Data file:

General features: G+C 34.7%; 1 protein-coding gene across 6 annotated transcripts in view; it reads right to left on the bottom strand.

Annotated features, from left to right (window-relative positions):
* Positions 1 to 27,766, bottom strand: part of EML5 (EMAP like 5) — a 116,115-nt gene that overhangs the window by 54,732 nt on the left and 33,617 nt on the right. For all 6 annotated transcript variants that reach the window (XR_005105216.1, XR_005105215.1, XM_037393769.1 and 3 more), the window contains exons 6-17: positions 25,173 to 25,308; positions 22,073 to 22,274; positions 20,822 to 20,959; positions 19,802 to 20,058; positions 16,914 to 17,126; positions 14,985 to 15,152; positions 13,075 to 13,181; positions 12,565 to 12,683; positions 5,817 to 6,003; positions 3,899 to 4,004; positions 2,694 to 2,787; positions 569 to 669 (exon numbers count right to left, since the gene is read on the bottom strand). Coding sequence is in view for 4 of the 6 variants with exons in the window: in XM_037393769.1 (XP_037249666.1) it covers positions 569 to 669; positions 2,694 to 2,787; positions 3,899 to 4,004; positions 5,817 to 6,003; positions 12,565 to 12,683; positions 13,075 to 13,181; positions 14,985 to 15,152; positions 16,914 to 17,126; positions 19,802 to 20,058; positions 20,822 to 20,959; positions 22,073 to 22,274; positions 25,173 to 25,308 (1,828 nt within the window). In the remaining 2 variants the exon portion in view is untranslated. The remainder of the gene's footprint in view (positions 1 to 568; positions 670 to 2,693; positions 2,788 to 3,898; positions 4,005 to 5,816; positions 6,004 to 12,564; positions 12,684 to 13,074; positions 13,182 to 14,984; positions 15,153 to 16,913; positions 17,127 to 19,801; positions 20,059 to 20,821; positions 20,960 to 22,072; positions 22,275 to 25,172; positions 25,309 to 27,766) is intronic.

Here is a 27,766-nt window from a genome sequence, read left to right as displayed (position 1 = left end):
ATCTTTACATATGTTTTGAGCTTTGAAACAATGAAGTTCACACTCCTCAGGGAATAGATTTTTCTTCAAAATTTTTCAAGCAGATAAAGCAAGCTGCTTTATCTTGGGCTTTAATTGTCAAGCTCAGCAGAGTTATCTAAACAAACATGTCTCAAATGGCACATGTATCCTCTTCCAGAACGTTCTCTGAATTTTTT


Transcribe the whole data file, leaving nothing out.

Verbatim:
General features: G+C 34.7%; 1 protein-coding gene across 6 annotated transcripts in view; it reads right to left on the bottom strand.

Annotated features, from left to right (window-relative positions):
* Positions 1 to 27,766, bottom strand: part of EML5 (EMAP like 5) — a 116,115-nt gene that overhangs the window by 54,732 nt on the left and 33,617 nt on the right. For all 6 annotated transcript variants that reach the window (XR_005105216.1, XR_005105215.1, XM_037393769.1 and 3 more), the window contains exons 6-17: positions 25,173 to 25,308; positions 22,073 to 22,274; positions 20,822 to 20,959; positions 19,802 to 20,058; positions 16,914 to 17,126; positions 14,985 to 15,152; positions 13,075 to 13,181; positions 12,565 to 12,683; positions 5,817 to 6,003; positions 3,899 to 4,004; positions 2,694 to 2,787; positions 569 to 669 (exon numbers count right to left, since the gene is read on the bottom strand). Coding sequence is in view for 4 of the 6 variants with exons in the window: in XM_037393769.1 (XP_037249666.1) it covers positions 569 to 669; positions 2,694 to 2,787; positions 3,899 to 4,004; positions 5,817 to 6,003; positions 12,565 to 12,683; positions 13,075 to 13,181; positions 14,985 to 15,152; positions 16,914 to 17,126; positions 19,802 to 20,058; positions 20,822 to 20,959; positions 22,073 to 22,274; positions 25,173 to 25,308 (1,828 nt within the window). In the remaining 2 variants the exon portion in view is untranslated. The remainder of the gene's footprint in view (positions 1 to 568; positions 670 to 2,693; positions 2,788 to 3,898; positions 4,005 to 5,816; positions 6,004 to 12,564; positions 12,684 to 13,074; positions 13,182 to 14,984; positions 15,153 to 16,913; positions 17,127 to 19,801; positions 20,059 to 20,821; positions 20,960 to 22,072; positions 22,275 to 25,172; positions 25,309 to 27,766) is intronic.

Here is a 27,766-nt window from a genome sequence, read left to right as displayed (position 1 = left end):
ATCTTTACATATGTTTTGAGCTTTGAAACAATGAAGTTCACACTCCTCAGGGAATAGATTTTTCTTCAAAATTTTTCAAGCAGATAAAGCAAGCTGCTTTATCTTGGGCTTTAATTGTCAAGCTCAGCAGAGTTATCTAAACAAACATGTCTCAAATGGCACATGTATCCTCTTCCAGAACGTTCTCTGAATTTTTT